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(This question is similar to the one I recently posted here except that now I'm using CGEventPost to simulate more keystrokes instead of modifying current event)

The code bellow was able to insert an 'a' character every time the 'h' button is pressed, it worked fine with all the applications.

CGEventRef KeyHandler(CGEventTapProxy proxy, CGEventType type, CGEventRef event, void *refcon)
{
    UniCharCount actualStringLength;
    UniCharCount maxStringLength = 1;   
    UniChar chars[3];

    CGEventKeyboardGetUnicodeString(event, maxStringLength, &actualStringLength, chars);

    if (chars[0] == 'h') {

        CGEventRef keyEventDown = CGEventCreateKeyboardEvent( NULL, 1, true);
        CGEventRef keyEventUp = CGEventCreateKeyboardEvent( NULL, 1, false);

        chars[0] = 'a';
        CGEventKeyboardSetUnicodeString(keyEventDown, 1, chars);
        CGEventKeyboardSetUnicodeString(keyEventUp, 1, chars);
        CGEventSetIntegerValueField(keyEventDown, kCGKeyboardEventKeycode, 0); // 0 is key code of 'a' button
        CGEventSetIntegerValueField(keyEventUp, kCGKeyboardEventKeycode, 0);

        CGEventPost(kCGSessionEventTap, keyEventDown);
        CGEventPost(kCGSessionEventTap, keyEventUp);
        return NULL;
    }

    return event;
}

If I replace 'a' with backspace character, some applications (e.g. Microsoft Excel on Mac ... ) don't recognize it anymore. Do you have any idea why ?

CGEventRef KeyHandler(CGEventTapProxy proxy, CGEventType type, CGEventRef event, void *refcon)
{
    UniCharCount actualStringLength;
    UniCharCount maxStringLength = 1;   
    UniChar chars[3];

    CGEventKeyboardGetUnicodeString(event, maxStringLength, &actualStringLength, chars);

    if (chars[0] == 'h') {

        CGEventRef keyEventDown = CGEventCreateKeyboardEvent( NULL, 1, true);
        CGEventRef keyEventUp = CGEventCreateKeyboardEvent( NULL, 1, false);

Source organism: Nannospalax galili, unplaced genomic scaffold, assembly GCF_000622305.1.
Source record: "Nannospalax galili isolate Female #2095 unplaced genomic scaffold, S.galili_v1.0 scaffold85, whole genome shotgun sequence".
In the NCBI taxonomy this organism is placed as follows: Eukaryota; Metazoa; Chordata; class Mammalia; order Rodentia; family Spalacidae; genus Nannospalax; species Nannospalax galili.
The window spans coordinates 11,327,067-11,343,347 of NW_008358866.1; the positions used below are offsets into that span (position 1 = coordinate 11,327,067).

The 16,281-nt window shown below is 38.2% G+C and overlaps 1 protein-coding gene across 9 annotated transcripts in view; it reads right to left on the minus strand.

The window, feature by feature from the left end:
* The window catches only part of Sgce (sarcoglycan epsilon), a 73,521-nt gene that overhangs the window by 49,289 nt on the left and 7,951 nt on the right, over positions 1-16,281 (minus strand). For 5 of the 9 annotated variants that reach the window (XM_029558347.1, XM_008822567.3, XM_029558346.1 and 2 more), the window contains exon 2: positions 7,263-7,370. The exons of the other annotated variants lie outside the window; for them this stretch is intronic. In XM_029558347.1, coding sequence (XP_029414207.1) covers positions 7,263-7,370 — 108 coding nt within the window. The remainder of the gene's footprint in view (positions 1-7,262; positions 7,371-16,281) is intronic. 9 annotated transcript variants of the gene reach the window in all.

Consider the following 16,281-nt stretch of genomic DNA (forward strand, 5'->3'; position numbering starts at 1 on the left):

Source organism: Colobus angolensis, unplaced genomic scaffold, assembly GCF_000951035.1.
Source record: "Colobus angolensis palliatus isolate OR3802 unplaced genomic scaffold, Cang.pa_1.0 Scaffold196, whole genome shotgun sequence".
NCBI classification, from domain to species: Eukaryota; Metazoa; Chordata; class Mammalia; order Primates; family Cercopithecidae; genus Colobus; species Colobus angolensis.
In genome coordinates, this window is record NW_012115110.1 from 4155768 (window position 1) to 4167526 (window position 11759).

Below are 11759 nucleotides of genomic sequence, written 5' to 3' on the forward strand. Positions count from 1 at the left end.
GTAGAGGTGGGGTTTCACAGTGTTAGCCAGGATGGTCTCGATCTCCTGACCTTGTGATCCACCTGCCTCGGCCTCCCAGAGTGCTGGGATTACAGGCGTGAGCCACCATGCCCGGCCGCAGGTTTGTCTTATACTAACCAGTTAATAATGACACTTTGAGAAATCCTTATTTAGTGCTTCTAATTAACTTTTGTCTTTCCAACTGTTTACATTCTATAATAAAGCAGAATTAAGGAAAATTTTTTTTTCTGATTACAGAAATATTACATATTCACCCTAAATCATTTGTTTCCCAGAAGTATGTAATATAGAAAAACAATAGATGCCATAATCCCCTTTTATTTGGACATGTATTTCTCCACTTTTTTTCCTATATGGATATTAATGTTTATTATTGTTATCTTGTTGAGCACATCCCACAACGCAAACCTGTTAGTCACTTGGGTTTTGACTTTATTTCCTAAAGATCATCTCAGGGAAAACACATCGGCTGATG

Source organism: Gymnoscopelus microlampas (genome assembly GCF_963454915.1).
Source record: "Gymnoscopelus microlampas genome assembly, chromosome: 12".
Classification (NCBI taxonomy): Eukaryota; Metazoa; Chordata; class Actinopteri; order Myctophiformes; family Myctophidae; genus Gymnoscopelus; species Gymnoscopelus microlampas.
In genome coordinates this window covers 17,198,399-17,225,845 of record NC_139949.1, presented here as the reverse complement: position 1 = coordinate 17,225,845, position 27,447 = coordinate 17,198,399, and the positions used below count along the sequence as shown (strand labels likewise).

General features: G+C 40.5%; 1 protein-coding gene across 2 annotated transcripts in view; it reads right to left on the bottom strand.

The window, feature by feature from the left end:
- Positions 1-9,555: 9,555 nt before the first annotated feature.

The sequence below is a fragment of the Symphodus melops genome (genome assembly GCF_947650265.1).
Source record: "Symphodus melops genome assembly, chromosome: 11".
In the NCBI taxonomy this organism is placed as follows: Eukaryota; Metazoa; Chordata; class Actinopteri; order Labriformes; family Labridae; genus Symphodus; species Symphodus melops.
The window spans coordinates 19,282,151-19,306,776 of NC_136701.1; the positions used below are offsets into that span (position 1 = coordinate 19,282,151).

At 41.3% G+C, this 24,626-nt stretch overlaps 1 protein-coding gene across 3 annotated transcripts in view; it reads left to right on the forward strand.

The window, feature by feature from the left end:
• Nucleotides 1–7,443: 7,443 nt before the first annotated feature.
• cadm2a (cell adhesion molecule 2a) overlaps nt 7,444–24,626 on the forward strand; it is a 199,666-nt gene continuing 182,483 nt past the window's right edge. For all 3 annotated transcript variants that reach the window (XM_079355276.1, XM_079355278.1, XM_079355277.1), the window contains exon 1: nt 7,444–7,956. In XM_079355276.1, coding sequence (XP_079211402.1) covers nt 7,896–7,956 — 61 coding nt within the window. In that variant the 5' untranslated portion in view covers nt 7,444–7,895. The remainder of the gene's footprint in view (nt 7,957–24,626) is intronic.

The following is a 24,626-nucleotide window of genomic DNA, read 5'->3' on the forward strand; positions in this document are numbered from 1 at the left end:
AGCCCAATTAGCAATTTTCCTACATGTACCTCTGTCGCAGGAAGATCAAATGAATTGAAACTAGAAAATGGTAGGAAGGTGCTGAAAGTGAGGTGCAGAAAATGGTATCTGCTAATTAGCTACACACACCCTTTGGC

chars[0] = '\b';
        CGEventKeyboardSetUnicodeString(keyEventDown, 1, chars);
        CGEventKeyboardSetUnicodeString(keyEventUp, 1, chars);
        CGEventSetIntegerValueField(keyEventDown, kCGKeyboardEventKeycode, 51);
        CGEventSetIntegerValueField(keyEventUp, kCGKeyboardEventKeycode, 51);

        CGEventPost(kCGSessionEventTap, keyEventDown);
        CGEventPost(kCGSessionEventTap, keyEventUp);
        return NULL;       
    }

    return event;
}
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2 Answers

The "\b" escape sequence produces ASCII 0x08. In my testing, the event generated when I press the delete (i.e. backspace) key is ASCII 0x7f.

In general, that seems the obvious technique to use to figure out how to simulate an event. Perform that event with a tool that captures it and dumps its specifics.

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0x7f is ASCII value of DEL character, not Backspace. However if I add NSLog(@"%d",chars[0]); into my code, I can see number 8 appears in console log when pressing Backspace button. –  Huy Phan May 28 '12 at 9:04
    
The semantics of DEL are ambiguous. Cocoa uses it to mean "delete the character prior to the insertion point", which is backspace. Cocoa uses NSDeleteFunctionKey = 0xF728 for forward delete. Of course, you're seeing 8 when logging your own "\b". That's precisely what I said and it's precisely the problem. Write a Cocoa app which dumps the characters from NSEvents that it receives and see what it logs when you press the backspace key. It will be 0x7f. –  Ken Thomases May 28 '12 at 18:23
    
I'm seeing 8 when I purposely press Backspace button on my keyboard ;) Anyway, if value of Backspace is totally wrong as you said, how can it work with almost all other applications? –  Huy Phan May 28 '12 at 22:51
    
According to Apple docs : NSBackspaceCharacter = 0x0008, –  Huy Phan May 28 '12 at 22:58
    
How did you test? I have performed the test I stated. I wrote an app using a subclass of NSApplication with an override of -sendEvent:. In the override, I do if ([anEvent type] == NSKeyDown) NSLog(@"%#04x", [[anEvent characters] characterAtIndex:0]);. Also, what keyboard layout are you using? I'm using the U.S. layout. With respect to those docs you linked, they also have NSDeleteCharacter = 0x007f. –  Ken Thomases May 29 '12 at 0:04
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up vote 0 down vote accepted

Figured it out. If I remove the code to set unicode string for the events, everything will work just fine:

chars[0] = '\b';
CGEventKeyboardSetUnicodeString(keyEventDown, 1, chars);
CGEventKeyboardSetUnicodeString(keyEventUp, 1, chars);

However, I have no idea why this happens to some specific applications on Mac OS.

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